Opinions, Column

Reflecting on Retreats and Good Reads

In his novel Paper Towns, John Green writes, “The longer I do my job, the more I realize that humans lack good mirrors. It’s so hard for anyone to show us how we look, and so hard for us to show anyone how we feel.” This quote has stayed with me since I first read the book almost four years ago (and the many rereads I have done since). The book explores the metaphor of other people being mirrors or windows to ourselves. We often struggle to see ourselves in other people and neglect to recognize that so many of us are facing similar dilemmas.

I recently went on 48 Hours, a retreat for freshmen at Boston College. We were separated into small groups with people most of us hadn’t met before. As we gathered to discuss our challenges we have faced this year, we soon found that each story, though different, had very similar tones. We all struggled to adjust to life away from the comforts of home, to make new friends, and to figure out what academic route is best for us.

Despite these similarities, many of us never thought that other people were going through the same things. We constantly view our peers from afar, wishing we could be as charismatic or  well-dressed as they are. We neglected to consider the possibility that they themselves hadn’t yet figured things out either. In many ways, this is due to our difficulty—as Green says—to admit our own complicated feelings, and causes us each to put up our facades for others to envy.

Although a bit frightening and awkward at first, each member soon started to share the hidden parts of their lives. We try so hard to keep up the appearance of having everything together, but by being vulnerable, the feeling of letting that facade go can empower us more than anything else. By pushing away our problems, our wounds are getting worse rather than healing.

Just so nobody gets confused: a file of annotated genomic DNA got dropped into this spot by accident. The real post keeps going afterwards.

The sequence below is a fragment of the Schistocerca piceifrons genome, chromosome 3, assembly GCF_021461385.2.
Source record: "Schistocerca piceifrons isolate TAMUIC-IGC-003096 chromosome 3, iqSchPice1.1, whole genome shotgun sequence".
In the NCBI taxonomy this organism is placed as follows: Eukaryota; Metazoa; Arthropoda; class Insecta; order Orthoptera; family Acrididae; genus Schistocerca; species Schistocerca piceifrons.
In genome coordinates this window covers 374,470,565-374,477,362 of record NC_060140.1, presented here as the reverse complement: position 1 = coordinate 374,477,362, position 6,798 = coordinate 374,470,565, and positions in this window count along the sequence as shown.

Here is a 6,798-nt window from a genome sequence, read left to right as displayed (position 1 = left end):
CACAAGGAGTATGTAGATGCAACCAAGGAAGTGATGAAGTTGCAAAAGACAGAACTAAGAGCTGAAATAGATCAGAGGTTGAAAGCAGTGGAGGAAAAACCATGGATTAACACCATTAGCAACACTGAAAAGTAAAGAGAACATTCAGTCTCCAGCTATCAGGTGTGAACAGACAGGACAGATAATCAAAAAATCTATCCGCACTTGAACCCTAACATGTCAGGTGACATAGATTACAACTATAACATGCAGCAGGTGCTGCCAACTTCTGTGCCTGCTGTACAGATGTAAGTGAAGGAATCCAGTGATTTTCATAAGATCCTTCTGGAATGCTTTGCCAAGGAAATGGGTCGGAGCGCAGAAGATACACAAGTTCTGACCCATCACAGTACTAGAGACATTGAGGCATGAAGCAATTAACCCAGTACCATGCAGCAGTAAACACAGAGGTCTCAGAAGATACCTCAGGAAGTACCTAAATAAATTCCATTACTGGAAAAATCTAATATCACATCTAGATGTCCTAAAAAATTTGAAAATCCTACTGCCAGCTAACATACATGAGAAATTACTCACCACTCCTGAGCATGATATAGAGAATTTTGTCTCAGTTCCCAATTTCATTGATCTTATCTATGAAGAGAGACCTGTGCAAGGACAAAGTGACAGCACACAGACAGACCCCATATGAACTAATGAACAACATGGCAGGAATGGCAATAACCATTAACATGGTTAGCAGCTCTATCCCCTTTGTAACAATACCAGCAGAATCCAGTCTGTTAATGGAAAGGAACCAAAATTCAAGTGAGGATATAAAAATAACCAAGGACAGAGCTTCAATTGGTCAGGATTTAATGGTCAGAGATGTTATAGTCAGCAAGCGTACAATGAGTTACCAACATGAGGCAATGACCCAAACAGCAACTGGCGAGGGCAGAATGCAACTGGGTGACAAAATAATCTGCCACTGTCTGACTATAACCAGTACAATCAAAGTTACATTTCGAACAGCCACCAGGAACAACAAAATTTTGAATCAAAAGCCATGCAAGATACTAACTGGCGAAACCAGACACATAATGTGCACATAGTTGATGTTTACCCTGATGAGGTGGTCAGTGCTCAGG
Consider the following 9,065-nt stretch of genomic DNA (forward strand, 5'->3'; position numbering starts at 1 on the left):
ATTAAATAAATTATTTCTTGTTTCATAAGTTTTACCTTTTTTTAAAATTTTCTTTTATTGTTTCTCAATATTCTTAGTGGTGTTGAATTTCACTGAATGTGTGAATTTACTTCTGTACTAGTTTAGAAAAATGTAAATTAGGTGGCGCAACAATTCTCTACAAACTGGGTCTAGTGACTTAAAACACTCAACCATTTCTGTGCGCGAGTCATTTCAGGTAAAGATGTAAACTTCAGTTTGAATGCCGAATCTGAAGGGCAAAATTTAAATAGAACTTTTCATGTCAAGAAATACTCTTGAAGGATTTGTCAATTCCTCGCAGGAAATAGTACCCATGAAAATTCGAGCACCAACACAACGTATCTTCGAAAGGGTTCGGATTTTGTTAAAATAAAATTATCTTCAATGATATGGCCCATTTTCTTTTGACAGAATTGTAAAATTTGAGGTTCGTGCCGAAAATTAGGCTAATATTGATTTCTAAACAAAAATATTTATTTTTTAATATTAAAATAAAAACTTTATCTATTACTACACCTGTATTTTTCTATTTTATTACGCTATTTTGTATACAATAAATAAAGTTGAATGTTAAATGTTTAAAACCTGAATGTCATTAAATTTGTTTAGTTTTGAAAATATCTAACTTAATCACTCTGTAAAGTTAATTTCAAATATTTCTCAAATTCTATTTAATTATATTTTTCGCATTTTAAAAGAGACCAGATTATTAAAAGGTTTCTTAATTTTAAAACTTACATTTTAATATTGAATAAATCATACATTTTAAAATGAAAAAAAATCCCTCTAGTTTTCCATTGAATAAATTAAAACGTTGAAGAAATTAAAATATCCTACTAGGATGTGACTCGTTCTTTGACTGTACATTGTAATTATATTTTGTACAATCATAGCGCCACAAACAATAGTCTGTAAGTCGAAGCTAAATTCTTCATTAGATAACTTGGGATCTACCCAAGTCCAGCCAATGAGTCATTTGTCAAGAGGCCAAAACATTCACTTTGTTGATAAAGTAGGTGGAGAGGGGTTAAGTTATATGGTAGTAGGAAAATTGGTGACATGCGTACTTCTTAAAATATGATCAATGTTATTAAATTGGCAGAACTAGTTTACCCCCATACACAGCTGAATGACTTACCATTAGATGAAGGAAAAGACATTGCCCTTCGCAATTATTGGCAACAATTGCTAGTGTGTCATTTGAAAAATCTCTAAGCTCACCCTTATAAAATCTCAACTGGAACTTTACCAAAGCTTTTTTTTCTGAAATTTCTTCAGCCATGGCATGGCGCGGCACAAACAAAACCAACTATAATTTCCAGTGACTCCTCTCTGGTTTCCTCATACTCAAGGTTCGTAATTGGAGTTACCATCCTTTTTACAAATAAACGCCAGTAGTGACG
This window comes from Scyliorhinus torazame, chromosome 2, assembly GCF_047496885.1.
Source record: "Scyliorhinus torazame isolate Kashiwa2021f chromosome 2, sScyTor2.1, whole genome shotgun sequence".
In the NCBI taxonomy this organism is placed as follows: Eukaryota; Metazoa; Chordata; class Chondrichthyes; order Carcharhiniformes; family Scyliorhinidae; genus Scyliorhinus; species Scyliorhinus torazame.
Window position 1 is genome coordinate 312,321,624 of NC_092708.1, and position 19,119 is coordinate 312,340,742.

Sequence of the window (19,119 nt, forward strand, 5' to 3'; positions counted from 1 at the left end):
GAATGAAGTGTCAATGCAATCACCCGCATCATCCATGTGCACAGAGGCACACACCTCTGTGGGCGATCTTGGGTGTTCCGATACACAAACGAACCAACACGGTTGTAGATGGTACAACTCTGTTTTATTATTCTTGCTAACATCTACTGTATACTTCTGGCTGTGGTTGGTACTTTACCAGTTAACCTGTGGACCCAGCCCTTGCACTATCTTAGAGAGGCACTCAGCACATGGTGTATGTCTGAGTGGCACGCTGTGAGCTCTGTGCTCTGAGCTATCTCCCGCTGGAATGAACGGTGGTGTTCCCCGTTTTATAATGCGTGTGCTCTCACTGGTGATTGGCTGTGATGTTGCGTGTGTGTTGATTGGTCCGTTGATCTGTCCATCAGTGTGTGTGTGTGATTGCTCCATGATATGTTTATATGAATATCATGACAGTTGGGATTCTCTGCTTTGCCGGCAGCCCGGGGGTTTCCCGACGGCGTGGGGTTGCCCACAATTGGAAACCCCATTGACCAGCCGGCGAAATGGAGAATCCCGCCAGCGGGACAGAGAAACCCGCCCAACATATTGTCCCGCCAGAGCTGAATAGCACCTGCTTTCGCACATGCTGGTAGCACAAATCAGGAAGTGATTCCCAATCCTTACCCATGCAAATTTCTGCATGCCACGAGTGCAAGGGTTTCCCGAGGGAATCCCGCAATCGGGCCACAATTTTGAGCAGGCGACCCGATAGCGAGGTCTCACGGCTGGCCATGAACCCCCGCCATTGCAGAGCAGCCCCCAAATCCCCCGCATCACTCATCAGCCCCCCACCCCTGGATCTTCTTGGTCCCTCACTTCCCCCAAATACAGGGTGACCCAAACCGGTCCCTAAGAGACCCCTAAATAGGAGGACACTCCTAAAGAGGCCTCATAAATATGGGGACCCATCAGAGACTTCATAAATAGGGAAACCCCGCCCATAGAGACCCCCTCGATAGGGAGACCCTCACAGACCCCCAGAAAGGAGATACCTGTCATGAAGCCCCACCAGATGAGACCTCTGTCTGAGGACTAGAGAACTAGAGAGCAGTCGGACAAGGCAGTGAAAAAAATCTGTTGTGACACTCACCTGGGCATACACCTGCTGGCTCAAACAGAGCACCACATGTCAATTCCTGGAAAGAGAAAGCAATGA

In high school, teens are constantly trying new things to figure out who they are. They battle between the need to fit in and desire to stand out—stereotypes are the rule of the land. Often, these characteristics seem comforting. By conforming to one way of being, the internal question of “Who am I?” is quieted. But, we are never satisfied. No matter how much we try, or how much it might seem so, no one is the perfect example of any of the many high school stereotypes.

In college, we start from scratch. While there are undoubtedly many stereotypes at universities as well, we often begin to find ourselves in parts of the attempted personas from high school that did feel right. The way we continue to perceive others, however, shows our habit of thinking with these stereotypes. During freshman year in particular, we often view others through a lens of insecurity. When we see someone sitting with many people at lunch, we may begin to tear ourselves down and wonder why we don’t have as many friends—we neglect to consider that not everything is what it seems to be. We also forget that some aspect of one’s life that may be the most visible is not the only part of them. The insecurities in certain areas of our life often lead us to have tunnel vision. We take for granted the other things in our lives that we have figured out. In Paper Towns, Green expresses this idea when Q, the protagonist, asks, “Isn’t it also that on some fundamental level we find it difficult to understand that other people are human beings in the same way that we are? We idealize them as gods or dismiss them as animals.” We consistently see people only in comparison to ourselves.

People are more complex than we can imagine: We each contain layers that obscure our understanding of the layers within others. Experiences like 48 Hours encourage us to break through the barriers, to try and find the person behind our perceptions—escaping our own mind is the only way to understand others. As Green writes, “It is easy to forget how full the world is of people, full to bursting, and each of them imaginable and consistently misimagined.”

Featured Graphic by Nicole Chan / Graphics Editor

February 25, 2018